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Retail lease and commercial disputes

Resolving retail lease disputes.

On this page

  • Read the lease
  • Understand your contract
  • Contact the Victorian Small Business Commissioner
  • Victorian Civil and Administrative Tribunal (VCAT)

Even when both parties have been fair in the establishment of a retail lease, disputes may still arise between a landlord and a tenant. If you can’t resolve it between yourselves you should use the following process to find a resolution:

Read the lease

The first thing to do whenever you think there’s a problem is to read the lease. The lease contract is the key document in resolving a dispute as it states the rights and responsibilities of each party.

If the answer is not clear from the lease or other lease documents then you should call the Victorian Small Business Commissioner (VSBC). The VSBC assists small business by offering preliminary assistance, investigation and mediation.

Contact the Victorian Small Business Commissioner

The Victorian Small Business Commissioner (VSBC) is a State Government organisation set up to provide information and guidelines to tenants and landlords on retail leasing and commercial disputes. The VSBC can assist retail tenants with low cost mediation in retail tenancy matters.

Any or all parties to a retail premises lease may refer a retail tenancy dispute to the Small Business Commissioner for mediation.

Retail lease disputes must first be referred to the Victorian Small Business Commissioner before they can progress to the Victorian Civil and Administrative Tribunal (VCAT). 

In the case of disputes, the Small Business Commissioner arranges lost cost mediation or alternative dispute resolution by a suitably qualified, independent person.

If this process fails to resolve the dispute, the Small Business Commissioner may certify in writing that mediation or another appropriate form of dispute resolution has not or will not resolve the dispute, and the matter may be referred to VCAT.

To avoid disputes read and understand the contract

Many commercial disputes between businesses arise when the contract is not understood by one the parties. It is very important that you do no sign any contract unless you fully understand all the terms and conditions, and that the contract includes everything you have discussed with their business. Don't rely on oral assurances - get it in writing.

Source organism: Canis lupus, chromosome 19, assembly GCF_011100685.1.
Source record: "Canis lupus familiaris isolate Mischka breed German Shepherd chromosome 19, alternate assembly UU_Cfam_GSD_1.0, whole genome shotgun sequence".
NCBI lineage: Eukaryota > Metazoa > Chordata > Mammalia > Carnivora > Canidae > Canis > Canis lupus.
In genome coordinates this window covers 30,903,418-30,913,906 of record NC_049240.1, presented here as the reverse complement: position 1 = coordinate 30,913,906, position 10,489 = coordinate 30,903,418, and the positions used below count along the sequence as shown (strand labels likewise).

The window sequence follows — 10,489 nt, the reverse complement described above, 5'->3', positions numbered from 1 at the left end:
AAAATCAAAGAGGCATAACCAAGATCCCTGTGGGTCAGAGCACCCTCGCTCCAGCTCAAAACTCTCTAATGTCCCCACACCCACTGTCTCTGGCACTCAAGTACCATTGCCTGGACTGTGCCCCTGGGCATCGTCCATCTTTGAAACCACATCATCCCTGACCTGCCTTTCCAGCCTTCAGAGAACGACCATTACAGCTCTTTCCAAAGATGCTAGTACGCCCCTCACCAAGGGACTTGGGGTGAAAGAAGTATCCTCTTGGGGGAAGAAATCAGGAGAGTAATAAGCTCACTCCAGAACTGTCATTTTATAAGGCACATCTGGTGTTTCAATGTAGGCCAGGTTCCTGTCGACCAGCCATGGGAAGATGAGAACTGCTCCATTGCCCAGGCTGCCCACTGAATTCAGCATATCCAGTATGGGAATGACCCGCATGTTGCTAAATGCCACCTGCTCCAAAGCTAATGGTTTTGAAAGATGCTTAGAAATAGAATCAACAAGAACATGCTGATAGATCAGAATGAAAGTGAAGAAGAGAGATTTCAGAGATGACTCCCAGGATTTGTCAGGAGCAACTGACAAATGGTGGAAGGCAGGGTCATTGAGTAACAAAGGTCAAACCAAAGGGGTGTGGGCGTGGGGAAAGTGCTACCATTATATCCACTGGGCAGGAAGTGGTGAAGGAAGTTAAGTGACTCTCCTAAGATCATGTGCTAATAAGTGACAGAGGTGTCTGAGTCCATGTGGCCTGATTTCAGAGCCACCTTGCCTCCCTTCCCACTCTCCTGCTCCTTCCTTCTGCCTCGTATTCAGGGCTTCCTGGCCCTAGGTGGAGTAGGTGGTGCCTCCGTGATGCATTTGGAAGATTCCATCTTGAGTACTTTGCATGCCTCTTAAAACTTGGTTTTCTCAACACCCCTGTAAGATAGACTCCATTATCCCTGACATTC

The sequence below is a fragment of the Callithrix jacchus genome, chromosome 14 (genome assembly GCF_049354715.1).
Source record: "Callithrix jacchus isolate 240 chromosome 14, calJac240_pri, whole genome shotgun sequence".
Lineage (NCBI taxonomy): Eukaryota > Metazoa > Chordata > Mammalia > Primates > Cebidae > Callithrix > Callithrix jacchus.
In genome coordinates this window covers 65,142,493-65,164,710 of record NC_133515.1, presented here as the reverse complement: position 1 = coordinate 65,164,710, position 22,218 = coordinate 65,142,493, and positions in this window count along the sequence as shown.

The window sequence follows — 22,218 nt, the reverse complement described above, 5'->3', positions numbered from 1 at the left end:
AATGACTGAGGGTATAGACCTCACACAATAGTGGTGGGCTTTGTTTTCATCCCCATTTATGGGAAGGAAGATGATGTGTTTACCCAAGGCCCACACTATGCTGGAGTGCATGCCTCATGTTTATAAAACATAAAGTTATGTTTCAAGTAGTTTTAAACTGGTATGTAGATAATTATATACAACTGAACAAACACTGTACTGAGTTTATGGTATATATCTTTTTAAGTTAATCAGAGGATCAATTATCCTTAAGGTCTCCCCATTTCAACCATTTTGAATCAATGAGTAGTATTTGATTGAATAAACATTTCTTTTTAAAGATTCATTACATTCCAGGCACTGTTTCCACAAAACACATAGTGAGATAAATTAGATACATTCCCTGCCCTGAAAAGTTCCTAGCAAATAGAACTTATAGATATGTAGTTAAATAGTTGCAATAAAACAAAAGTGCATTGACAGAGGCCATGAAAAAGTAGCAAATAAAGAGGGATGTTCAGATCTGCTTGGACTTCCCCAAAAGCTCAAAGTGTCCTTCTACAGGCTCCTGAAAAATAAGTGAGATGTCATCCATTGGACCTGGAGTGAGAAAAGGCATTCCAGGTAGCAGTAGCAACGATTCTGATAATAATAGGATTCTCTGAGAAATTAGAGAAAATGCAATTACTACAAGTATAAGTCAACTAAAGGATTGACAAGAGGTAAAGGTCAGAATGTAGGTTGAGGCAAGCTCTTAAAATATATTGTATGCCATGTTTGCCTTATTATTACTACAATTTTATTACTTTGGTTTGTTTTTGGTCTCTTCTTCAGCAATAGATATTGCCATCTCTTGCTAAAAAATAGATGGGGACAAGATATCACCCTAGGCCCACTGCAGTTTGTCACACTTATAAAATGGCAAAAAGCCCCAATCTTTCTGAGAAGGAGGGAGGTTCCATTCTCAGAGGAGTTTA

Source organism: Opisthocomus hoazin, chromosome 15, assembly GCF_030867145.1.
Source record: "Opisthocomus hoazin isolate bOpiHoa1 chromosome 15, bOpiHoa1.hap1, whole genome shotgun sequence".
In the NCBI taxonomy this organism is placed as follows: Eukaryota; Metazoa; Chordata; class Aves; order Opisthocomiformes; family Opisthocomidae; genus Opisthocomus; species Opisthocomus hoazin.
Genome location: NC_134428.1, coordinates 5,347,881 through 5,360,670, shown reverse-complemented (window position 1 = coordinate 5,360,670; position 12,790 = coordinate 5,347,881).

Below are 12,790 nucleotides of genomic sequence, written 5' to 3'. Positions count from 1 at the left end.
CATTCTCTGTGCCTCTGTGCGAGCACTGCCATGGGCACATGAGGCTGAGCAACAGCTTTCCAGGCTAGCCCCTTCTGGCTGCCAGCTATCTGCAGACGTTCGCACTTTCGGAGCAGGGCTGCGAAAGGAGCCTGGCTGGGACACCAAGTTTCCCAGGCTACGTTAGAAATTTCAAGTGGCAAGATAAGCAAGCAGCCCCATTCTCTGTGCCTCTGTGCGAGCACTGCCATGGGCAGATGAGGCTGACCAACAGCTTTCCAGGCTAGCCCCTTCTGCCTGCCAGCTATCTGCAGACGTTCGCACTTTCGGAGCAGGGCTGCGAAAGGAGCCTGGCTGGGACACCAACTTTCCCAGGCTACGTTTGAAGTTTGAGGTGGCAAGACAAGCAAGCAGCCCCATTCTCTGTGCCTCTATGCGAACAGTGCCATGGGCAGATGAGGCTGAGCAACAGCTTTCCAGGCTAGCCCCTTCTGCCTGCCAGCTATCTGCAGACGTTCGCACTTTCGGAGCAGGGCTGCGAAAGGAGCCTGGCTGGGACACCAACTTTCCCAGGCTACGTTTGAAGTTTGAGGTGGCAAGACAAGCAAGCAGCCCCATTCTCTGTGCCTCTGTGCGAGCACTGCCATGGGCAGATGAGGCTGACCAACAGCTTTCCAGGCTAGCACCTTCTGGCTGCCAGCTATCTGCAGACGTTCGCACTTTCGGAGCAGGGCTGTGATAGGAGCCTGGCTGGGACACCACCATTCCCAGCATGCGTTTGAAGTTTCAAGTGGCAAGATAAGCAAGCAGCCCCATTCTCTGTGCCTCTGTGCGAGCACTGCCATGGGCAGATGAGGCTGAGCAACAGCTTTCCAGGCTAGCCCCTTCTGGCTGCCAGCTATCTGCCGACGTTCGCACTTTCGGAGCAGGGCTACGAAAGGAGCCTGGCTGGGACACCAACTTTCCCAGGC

Commercial Disputes 

If you have a commercial dispute, contact the Victorian Small Business Commissioner

The Victorian Small Business commissioner (VSBC) provides a quick, no cost or low cost, independent dispute resolution service for business disputes with other businesses, local or state government or non-profit bodies. The VSBC assists small business by offering information, preliminary assistance, investigation and mediation. 

The VSBC handles all types of commercial disputes including franchise, lease, supply chain, distribution, licensing, business purchase and even partnership and shareholder disputes. The VSBC also provides statutory dispute resolution for disputes between:

  • Retail tenants and landlords
  • Owner drivers and hirers
  • Farmers and creditors
  • Taxi drovers and operators.


Victorian Civil and Administrative Tribunal

The Building Property List of the Victorian Civil and Administrative Tribunal (VCAT) gives the tribunal the power to resolve disputes between a landlord and tenant to do with a retail premises lease. 

The tribunal can order a party to do something or not do something relating to the premises or the lease, for example:

  • pay compensation 
  • correct the lease 
  • recovery of possession by the landlord

Each party is to bear their own costs at the tribunal unless a party:

  • has acted in a vexatious way 
  • has unnecessarily disadvantaged the other party
  • refused to take part in or withdrew from mediation or alternative dispute resolution

Either the landlord or the tenant can bring a retail premises dispute to VCAT by filing an application form and paying a filing fee. Hearing fees also apply.

Generally your solicitor or another legal professional can represent you at the tribunal. If you do not have representation it is the duty of the presiding tribunal member to give you guidance and acquaint you with the procedural rules.

The Small Business Commissioner may also intervene in proceedings before the tribunal and become a party to the proceeding.

Case Study: Solving problems with your landlord

'Thorough planning is essential for anyone looking into a retail lease. Knowing what you’re getting into means there’s less chance of surprises down the track.'
Courtney Joel Patterson, Cup of Truth Cafe

Read more about solving problems with your landlord.

Courtney Joel Patterson and Jonathan Freeman stand next to a counter with coffee and sugar on it and the Cup of truth sign hanging behind